Ebola: Clinician Concerns as Flu Season Begins

Arjun Srinivasan, MD (CAPT, USPHS)


October 29, 2014

Editorial Collaboration

Medscape &

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Editor's Note: Medscape sat down with Arjun Srinivasan, MD (CAPT, USPHS), Associate Director of CDC's Division of Healthcare Quality Promotion, to ask some key questions about the Ebola crisis. We began with the upcoming influenza season and the worries that primary care clinicians may have about symptomatic patients who also have concerns about Ebola.

Medscape: How should clinicians handle patients who present with symptoms of fever, nausea, and vomiting, in light of current Ebola recommendations?

Arjun Srinivasan, MD (CAPT, USPHS): It's important to remember that the telephone can be one of the tools that can help keep us safe from Ebola. When people call for appointments, it's an opportunity to ask them the screening questions about whether they might have risks for Ebola. Important in that is a travel history or potential exposure to a patient with Ebola. A checklist for patients being evaluated for Ebola is available on the CDC website.

Medscape: If there is no positive travel or exposure history in the past 21 days, can a clinician rule out Ebola?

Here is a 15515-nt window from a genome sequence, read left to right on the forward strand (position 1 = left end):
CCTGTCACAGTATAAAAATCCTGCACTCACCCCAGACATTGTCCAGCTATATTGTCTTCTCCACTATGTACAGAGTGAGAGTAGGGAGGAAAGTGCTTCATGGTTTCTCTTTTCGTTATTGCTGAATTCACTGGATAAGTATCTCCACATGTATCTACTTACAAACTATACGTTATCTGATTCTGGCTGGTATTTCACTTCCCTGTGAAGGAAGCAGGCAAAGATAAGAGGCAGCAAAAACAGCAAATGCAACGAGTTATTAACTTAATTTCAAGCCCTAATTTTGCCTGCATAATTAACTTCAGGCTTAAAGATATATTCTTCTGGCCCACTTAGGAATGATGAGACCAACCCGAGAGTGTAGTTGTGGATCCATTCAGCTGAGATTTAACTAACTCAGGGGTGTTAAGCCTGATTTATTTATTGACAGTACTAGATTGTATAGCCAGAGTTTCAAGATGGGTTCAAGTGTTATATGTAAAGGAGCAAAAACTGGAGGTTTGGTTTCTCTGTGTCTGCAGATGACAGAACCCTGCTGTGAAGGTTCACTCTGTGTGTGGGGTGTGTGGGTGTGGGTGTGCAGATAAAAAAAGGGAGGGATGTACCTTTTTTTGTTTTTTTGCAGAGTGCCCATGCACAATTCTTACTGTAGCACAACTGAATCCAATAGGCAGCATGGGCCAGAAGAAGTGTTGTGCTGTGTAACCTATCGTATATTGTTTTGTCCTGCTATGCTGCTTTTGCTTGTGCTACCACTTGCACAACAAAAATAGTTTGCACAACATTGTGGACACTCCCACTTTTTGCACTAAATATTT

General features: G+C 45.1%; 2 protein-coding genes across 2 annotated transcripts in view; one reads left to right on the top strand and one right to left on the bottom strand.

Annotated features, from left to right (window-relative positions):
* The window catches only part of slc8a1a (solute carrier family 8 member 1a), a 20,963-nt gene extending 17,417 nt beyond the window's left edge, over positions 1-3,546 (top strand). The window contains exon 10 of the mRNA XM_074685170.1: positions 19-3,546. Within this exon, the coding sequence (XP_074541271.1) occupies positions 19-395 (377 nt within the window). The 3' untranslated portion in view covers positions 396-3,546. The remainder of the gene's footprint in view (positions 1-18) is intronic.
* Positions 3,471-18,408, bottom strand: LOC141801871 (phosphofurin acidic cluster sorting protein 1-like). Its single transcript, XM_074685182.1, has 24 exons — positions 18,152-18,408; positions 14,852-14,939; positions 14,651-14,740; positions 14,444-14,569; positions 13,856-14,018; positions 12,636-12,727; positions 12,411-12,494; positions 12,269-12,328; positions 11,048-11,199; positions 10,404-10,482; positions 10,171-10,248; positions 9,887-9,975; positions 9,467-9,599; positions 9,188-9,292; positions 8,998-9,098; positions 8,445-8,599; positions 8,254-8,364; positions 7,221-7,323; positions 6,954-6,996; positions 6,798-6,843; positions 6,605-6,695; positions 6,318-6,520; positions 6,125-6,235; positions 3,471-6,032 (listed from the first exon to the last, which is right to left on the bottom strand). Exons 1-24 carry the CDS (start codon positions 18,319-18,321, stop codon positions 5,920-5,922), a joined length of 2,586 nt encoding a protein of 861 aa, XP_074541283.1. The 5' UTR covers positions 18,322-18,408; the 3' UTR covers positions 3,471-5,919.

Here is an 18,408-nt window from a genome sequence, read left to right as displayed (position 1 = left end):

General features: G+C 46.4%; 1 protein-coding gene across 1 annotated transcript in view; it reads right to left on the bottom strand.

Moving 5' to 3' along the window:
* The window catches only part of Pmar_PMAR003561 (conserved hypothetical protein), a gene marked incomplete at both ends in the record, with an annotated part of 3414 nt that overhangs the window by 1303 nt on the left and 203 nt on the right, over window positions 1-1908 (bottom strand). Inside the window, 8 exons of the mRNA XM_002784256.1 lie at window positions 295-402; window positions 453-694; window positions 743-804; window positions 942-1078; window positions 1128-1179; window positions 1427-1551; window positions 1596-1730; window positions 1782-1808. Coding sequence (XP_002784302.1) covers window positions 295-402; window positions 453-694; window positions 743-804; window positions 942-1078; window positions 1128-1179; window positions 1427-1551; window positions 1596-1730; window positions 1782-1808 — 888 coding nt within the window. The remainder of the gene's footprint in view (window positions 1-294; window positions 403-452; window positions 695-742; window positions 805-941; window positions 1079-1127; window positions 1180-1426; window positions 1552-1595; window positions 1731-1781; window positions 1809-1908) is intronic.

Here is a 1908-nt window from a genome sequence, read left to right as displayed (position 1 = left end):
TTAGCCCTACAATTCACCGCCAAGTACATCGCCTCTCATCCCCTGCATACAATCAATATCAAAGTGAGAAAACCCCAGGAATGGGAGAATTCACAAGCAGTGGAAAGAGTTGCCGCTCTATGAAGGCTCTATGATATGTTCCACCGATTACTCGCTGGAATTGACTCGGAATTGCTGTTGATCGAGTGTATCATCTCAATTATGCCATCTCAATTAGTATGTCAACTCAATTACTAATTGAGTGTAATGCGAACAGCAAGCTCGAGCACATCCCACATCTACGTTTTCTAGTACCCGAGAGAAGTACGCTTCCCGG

Dr Srinivasan: Yes. The exposure or travel history is a key to identifying patients who might be infected with Ebola. There is an algorithm you can use to help you determine who might be at risk for Ebola, available at

Medscape: How can healthcare professionals who are treating or evaluating patients with Ebola protect themselves while caring for the patient?

Dr Srinivasan: CDC has issued new guidance for providing safe care for patients who are infected or potentially infected with Ebola virus. This new guidance emphasizes three key principles: first, that there are clear procedures for putting on and taking off personal protective equipment; second, that there is no skin exposed when care is provided; and third, that there is a trained observer present to monitor every step of putting on and taking off personal protective equipment to ensure that it's done correctly.

But it's important to remember that personal protective equipment is only one part of providing safe care for patients with Ebola. Hospitals need to ensure that there are procedures in place to screen patients and recognize potential cases, and also to disinfect the patient care environment in order to ensure that care is provided safely.

Medscape: Can you offer additional advice for clinicians who may be worried and want more information about Ebola?

Dr Srinivasan: The Ebola outbreak is certainly a fast-evolving situation. There is always new information. As this information becomes available, we will share it with you on There are also a variety of resources available on Medscape.


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